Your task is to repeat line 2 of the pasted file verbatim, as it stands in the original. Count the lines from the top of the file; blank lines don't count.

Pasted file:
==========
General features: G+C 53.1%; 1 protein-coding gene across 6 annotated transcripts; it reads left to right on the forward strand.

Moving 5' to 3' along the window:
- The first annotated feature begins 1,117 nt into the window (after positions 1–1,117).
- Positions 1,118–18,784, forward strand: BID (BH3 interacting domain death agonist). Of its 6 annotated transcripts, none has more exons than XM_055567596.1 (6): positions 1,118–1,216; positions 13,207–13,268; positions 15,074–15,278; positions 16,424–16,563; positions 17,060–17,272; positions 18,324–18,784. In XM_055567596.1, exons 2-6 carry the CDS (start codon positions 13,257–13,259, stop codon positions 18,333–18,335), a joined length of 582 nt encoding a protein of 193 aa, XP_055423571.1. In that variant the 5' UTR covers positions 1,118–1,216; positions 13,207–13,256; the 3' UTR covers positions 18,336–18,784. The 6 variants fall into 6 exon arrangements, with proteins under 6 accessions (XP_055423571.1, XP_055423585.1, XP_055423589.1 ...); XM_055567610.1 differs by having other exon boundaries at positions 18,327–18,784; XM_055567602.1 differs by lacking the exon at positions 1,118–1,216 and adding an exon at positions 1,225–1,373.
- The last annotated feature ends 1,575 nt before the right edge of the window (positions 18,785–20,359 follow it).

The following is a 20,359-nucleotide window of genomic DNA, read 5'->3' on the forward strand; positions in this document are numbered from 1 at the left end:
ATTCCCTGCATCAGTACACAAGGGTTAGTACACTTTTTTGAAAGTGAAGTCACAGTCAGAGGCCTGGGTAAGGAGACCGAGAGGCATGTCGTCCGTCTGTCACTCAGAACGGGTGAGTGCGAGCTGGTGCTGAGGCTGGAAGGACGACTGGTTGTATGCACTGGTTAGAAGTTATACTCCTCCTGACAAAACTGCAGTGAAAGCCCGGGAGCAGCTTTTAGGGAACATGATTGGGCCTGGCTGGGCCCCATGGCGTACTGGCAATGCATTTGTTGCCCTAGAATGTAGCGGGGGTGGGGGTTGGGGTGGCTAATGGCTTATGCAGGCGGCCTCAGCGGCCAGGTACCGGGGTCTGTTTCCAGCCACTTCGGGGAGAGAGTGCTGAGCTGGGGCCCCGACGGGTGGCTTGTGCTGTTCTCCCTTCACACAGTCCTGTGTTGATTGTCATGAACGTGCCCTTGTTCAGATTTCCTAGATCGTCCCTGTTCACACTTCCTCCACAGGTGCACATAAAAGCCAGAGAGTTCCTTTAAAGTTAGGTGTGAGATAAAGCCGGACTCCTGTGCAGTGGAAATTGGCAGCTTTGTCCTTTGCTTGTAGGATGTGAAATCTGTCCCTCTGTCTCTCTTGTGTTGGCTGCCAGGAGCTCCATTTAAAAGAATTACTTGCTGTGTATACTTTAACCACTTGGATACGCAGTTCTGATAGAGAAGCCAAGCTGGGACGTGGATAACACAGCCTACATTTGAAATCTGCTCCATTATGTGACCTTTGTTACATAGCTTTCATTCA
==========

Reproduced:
Moving 5' to 3' along the window: